It's just another one of the many, now commonly seen, urban public school messes which Jennifer Ward has described in her article posted on A Better Oakland.*
The bold highlights are mine.
Disappearing Behind Them: Phasing Out Failing Small Schools
by Jennifer Ward May 28, 2009
On a crisp spring California afternoon, long after the echo of the last final bell, 40 parents, students and teachers gathered in a too-warm classroom at Paul Robeson School of Visual and Performing Arts to ask California State administrator Vincent Matthews to reconsider his decision to close the East Oakland school. [Matthews is the third state-assigned and Broad Center-trained superintendent for OUSD].
In articulate and passionate voices, students told Matthews that the school offered important second chances to kids transferring from larger schools.
“I feel Paul Robeson should stay open because it offers a nurturing environment to its students,” said senior Jimonte Johnson, “It’s a smaller school, the teachers actually care and my grade point average has increased from 0.40 GPA to a 3.67.”
Parents called the sudden decision unfair to Robeson students and the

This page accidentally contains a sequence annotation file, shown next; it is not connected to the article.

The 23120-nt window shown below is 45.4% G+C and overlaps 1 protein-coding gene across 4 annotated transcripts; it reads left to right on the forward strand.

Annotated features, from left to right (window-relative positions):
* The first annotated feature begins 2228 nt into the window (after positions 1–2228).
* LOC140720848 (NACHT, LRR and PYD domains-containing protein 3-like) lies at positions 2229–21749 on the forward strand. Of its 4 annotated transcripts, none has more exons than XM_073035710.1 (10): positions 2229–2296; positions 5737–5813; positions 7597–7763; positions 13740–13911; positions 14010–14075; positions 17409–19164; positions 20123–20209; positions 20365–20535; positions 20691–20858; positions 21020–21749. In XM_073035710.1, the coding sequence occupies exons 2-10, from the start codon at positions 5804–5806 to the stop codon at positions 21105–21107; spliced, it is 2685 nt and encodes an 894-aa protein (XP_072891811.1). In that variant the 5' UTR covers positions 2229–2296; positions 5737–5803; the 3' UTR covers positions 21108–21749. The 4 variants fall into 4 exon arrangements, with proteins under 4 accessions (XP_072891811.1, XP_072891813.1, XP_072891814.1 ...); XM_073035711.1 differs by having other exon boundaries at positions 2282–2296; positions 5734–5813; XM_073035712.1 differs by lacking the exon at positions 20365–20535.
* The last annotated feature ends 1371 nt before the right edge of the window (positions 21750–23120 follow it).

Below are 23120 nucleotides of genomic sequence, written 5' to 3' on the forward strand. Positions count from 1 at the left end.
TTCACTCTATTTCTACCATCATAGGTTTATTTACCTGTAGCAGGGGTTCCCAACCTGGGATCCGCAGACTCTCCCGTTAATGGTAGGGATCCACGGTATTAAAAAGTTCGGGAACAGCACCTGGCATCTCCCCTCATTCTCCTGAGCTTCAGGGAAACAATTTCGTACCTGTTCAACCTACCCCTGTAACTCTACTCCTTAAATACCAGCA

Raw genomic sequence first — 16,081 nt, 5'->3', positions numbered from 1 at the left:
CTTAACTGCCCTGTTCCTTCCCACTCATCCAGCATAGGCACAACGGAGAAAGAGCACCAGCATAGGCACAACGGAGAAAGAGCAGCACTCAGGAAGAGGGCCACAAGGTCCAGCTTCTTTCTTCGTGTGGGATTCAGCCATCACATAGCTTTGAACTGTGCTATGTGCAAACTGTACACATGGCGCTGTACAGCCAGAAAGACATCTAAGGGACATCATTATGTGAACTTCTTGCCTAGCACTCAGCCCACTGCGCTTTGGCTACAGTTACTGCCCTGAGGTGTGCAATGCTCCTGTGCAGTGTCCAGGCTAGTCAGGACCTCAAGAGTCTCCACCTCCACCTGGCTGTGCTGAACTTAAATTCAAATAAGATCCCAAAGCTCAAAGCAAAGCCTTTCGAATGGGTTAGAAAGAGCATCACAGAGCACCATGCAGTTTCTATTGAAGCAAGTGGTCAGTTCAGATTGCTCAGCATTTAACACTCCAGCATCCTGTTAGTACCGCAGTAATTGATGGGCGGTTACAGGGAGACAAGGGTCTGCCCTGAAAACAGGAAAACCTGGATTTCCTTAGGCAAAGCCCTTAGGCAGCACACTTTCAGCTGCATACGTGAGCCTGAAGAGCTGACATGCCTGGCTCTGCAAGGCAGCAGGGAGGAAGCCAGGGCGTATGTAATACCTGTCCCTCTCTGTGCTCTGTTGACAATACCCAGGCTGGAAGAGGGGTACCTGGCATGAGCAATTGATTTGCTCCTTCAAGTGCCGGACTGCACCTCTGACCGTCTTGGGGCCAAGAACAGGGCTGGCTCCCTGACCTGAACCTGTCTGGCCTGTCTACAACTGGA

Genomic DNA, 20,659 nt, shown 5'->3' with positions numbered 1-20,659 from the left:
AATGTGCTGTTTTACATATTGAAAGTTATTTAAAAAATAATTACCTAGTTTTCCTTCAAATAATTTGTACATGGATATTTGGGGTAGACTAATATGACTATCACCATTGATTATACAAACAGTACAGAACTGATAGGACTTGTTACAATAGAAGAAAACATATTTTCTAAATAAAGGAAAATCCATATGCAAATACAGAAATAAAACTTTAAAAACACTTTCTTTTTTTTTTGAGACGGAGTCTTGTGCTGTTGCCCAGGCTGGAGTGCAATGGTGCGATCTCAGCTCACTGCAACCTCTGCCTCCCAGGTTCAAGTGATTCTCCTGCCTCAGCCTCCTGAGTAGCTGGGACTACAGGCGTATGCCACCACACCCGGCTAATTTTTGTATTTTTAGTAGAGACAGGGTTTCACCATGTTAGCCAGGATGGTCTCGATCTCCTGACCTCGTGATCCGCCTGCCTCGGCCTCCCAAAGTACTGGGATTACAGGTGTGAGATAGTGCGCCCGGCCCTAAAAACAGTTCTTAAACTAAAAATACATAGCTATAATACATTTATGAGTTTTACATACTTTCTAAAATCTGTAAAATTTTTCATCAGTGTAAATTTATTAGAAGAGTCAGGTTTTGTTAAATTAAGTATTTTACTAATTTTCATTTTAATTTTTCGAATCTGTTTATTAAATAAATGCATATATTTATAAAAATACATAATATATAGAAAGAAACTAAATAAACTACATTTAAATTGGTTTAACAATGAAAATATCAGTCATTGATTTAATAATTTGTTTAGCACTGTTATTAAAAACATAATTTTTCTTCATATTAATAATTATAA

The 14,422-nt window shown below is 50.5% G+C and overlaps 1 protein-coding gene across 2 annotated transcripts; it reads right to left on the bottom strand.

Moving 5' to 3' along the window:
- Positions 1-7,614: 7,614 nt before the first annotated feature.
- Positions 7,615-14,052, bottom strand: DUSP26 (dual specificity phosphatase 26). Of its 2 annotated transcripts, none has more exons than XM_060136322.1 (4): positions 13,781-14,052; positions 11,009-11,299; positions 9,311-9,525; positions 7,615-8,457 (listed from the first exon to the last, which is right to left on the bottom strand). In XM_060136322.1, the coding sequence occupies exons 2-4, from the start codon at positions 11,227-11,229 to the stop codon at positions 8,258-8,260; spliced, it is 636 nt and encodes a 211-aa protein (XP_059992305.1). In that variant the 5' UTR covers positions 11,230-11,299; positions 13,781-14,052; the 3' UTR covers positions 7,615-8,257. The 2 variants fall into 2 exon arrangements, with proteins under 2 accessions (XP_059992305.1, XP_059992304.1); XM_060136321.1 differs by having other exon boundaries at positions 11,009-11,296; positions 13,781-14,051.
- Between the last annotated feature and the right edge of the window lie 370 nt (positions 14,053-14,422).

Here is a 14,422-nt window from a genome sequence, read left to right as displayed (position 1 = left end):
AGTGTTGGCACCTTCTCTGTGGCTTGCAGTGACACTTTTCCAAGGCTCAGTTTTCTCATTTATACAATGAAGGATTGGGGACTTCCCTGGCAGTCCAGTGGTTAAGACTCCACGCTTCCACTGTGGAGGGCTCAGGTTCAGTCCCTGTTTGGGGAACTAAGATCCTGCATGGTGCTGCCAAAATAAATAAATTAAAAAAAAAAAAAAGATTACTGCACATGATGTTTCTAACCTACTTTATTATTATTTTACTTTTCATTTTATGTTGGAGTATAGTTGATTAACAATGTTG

community. Sheila Clark said both of her girls have thrived at Robeson and that she hopes her son, now 11, can one day attend the school. East Oakland
“We just need the school to stay here, have a neighborhood visual arts school here in our community.”
said. “I just want you to think about it.” Clark
Matthews listened to a student-led presentation on Robeson, answered questions from teachers and promised to look at additional information. Although there was a follow up meeting in late April, no firm lifeline was given to Robeson, a school that is struggling with low test scores and declining student population. Robeson will almost certainly be phased out.
“Our number one goal is that all of our students graduate prepared to succeed in college and the workplace,” Matthews said at the meeting. “And it’s our responsibility as the adults in the system to make sure that’s happening and if it’s not happening across the board then we have to look at other options.”
Next fall, Robeson students will see their school begin a slow fade out where teachers will be reassigned or let go, course offerings will narrow and key student support won’t be available. In the process of closing, many students will transfer out of the school, leaving just a few students to graduate from a disappearing school.
This is all a part of “phase out,” a school shut down process used with increasing regularity by Oakland Unified School District, which gradually winds down schools one grade at a time. Robeson will be completely shut down by 2012.
Before 2003 the district rarely closed any of its schools. Beginning in 2004 after the state took over district operations, phasing out schools that failed to meet key achievement goals became common practice with the